At first glance, the subject of Andrea Arnold’s documentary debut seems deceptively simple, like its title: Cow follows the everyday life of a dairy cow named Luma. Yet, it is not a pleasant observational documentary about life on a farm, nor something along the lines of the elegant depiction of animal life in last year’s beautiful Gunda (DocPoint 2021). Instead, Arnold’s goal seems to be to show the life of a production animal without embellishment, to take us as close to the cow’s own point of view as possible, into her bizarre world.
The camera takes us near Luma, usually to her eye level. The human world is sidelined, pushed to the edges of the images. Quickly, the human characters of the film become indistinguishable from one another, like an anonymous mass that controls Luma’s life, guiding the cow from one constrained space to another.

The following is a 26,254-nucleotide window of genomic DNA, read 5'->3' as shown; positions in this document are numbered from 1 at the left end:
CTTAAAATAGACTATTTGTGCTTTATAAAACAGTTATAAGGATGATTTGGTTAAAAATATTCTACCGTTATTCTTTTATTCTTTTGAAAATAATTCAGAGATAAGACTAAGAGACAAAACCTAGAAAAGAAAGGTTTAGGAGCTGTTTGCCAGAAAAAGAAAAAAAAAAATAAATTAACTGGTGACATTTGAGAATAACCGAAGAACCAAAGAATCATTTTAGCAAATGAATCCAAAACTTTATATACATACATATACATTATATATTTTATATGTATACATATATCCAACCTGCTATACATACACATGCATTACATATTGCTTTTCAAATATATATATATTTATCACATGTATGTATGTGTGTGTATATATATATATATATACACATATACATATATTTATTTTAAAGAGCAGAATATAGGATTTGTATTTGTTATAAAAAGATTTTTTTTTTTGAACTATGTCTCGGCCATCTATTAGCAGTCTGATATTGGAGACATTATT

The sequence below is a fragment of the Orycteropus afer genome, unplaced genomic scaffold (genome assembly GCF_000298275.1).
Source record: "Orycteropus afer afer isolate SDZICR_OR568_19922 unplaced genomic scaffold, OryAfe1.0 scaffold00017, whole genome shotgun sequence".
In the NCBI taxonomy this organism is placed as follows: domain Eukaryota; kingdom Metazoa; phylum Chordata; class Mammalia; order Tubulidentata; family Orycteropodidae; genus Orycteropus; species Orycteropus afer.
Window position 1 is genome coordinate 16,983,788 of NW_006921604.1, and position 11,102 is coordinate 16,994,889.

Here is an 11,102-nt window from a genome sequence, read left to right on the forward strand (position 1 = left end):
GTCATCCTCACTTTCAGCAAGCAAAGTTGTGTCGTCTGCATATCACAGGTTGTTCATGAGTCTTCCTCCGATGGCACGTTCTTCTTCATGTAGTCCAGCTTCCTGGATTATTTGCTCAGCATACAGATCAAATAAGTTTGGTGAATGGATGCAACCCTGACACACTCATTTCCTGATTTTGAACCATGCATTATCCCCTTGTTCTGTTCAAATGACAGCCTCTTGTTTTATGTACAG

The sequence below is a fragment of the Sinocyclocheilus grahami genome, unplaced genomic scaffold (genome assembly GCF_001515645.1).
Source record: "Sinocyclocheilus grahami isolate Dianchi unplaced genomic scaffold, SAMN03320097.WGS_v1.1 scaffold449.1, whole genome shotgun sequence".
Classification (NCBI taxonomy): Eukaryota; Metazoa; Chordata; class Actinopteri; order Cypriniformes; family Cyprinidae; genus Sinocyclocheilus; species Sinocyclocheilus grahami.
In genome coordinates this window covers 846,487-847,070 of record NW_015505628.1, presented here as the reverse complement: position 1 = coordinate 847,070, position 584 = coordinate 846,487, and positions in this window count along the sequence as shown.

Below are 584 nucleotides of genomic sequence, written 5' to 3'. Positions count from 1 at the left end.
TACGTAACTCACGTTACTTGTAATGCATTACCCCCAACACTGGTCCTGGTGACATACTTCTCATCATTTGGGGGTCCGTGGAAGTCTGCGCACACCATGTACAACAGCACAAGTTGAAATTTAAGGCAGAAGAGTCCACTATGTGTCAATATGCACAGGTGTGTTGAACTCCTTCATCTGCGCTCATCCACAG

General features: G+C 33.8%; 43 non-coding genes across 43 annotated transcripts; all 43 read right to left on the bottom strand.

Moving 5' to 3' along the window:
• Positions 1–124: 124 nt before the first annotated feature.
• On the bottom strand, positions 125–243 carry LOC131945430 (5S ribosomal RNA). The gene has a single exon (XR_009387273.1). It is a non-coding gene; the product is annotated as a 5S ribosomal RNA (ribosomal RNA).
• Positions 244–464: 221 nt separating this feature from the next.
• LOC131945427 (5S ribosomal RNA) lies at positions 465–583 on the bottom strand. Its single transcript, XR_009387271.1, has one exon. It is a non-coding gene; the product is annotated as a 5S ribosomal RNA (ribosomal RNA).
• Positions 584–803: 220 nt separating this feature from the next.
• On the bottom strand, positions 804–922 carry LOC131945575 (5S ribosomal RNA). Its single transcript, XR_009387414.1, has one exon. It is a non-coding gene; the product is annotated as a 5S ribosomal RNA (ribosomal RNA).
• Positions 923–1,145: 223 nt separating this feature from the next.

The direct approach brings forth the film’s sociopolitical point of view, linking it to Arnold’s previous works: like the main characters of Fish Tank and American Honey, Luma lives on the edges of capitalist society, unable to separate her identity from it. Luma is treated by society as a source of product, valued only for what she provides to keep the wheels of capitalism in motion. In order to survive in the world, Luma must fulfill this duty.
Through the experiences of one animal, the film grows into a story of something much larger. As Arnold herself put it, when she looks at Luma, she can see the entire world.
Cow will only be shown in Bio Rex on Saturday, Feb 5. Find more information about ticket sales to the cinema screenings here.